August 2005 --
National Wildlife Services Advisory Committee
The American Sheep Industry Association?s (ASI) executive board finalized the industry?s nominations to the National Wildlife Services Advisory Committee. In May, Secretary of Agriculture Mike Johanns announced the intent to renew the National Wildlife Services Advisory Committee for a two-year period.
Nominations for re-appointment to the Wildlife Services Advisory Committee include: Montana rancher Nina Baucus; Texas rancher and Texas A&M educator Maurice Shelton, Ph.D.; and current National Animal Interest Alliance President Patti Strand of Oregon. Bryce Reece, of the Wyoming Wool Growers Association (WWGA) was nominated for the open cattle/sheep producer position that is being vacated by West Virginia sheep producer Joseph Harper.
Baucus is hands-on in the family sheep operation. She is a former executive board member of ASI and served on committees with the Montana Wool Growers Association. The ranch experiences losses of livestock to coyotes, black bears and occasionally grizzly bear and wolf kills. To protect her livestock, she utilizes herders.
Shelton received a master?s degree in animal production and a doctorate in animal breeding. He went on to teach and conduct sheep research at Texas A&M and four-related experiment stations. His academic background, combined with personal knowledge obtained through management of his own ranch and the Texas A&M flocks and herds, has made him one of the more knowledgeable men in the industry on sheep and related predator issues.
As president of the National Animal Interest Alliance, Strand works with this national non-profit organization that is dedicated to promoting humane and responsible animal use. She has worked on advisory committees with oversight responsibilities over animal use and welfare issues at all levels.
Seeking nomination to this committee for the first time is Reece. Since 1993, he has served as the executive vice president of the WWGA and has worked to protect, preserve and enhance the lamb and wool industry and ranching community of Wyoming. Reece has been one of the leading advocates and proponents for professional, effective, well-managed predator control and management programs.
The National Wildlife Services Advisory Committee advises the secretary on policies, program issues and research needed to conduct the Wildlife Services program. The committee also serves as a public forum enabling those affected by the Wildlife Services program to have a voice in the program?s policies. Members selected for the committee will serve two-year terms.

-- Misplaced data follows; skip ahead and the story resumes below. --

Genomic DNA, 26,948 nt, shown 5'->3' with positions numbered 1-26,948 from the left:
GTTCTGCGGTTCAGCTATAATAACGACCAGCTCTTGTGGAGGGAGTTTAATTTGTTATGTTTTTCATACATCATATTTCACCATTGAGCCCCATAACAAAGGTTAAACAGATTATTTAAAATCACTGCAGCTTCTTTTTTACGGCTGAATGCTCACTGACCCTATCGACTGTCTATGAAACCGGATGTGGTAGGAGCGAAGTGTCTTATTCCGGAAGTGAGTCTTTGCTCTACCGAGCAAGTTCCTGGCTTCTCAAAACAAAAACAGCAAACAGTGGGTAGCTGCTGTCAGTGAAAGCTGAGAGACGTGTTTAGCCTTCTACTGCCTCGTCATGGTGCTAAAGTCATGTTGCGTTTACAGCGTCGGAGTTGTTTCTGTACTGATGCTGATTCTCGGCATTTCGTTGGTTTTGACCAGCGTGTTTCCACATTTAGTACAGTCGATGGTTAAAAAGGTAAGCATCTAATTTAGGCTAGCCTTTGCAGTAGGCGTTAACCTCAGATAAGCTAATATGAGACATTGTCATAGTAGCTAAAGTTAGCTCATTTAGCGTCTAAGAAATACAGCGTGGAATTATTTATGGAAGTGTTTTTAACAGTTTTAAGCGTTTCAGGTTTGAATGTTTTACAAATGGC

American Lamb Board
The ASI executive board also finalized nominations of producer directors to the American Lamb Board (ALB).
ASI is certified to nominate representatives to serve in the producer positions on the ALB. Two producer positions are currently vacant and must be filled by producers from states east of the Mississippi River. One of the positions must be filled by a producer who owns annually 100 or less head of lambs, while the other position may be filled by a producer with any size production. The U.S. Department of Agriculture?s Agricultural Marketing Service requires two nominations for each seat.
The four nominations made by ASI include: John Oswalt (Mich.), David Trotter (Ind.), Janet Mawhinney (Penn.) and Laurie Hubbard (Penn.). Current ALB member, Nick Forrest (Ohio), is not seeking re-nomination. ALB members serve three-year terms.
In the lamb business for more than 40 years, Oswalt was re-nominated for a second term on the lamb board. Oswalt raises approximately 800 white-faced ewes on 450 acres. He has been active with the Michigan Sheep Breeders Association for more than 25 years.
Trotter and his wife raise approximately 25 Polled Dorsets and grow 150 acres of alfalfa/alfalfa-grass hay on their farm. He has served as president of the Indiana Sheep Association and represented six eastern states on the ASI executive board until his term-limit expired in January.
As a fifth generation sheep producer, Mawhinney and her husband have an 80 head Polled Dorset flock. She established an annual sheep and fiber event in her area which promotes lamb. Mawhinney represented nine eastern states on the ASI executive board until her term-limit expired in January.
Hubbard raises 15 Tunis ewes in addition to operating a 150 Polled Dorset flock for the Pennsylvania State University (PSU). She is an assistant shepherd at PSU and serves as treasurer of the Pennsylvania Sheep and Wool Growers Association.
?It is an honor to nominate this slate of experienced and dedicated producers. Each of these individuals is qualified to make decisions on this industry-wide board,? comments Paul Frischknecht, ASI president.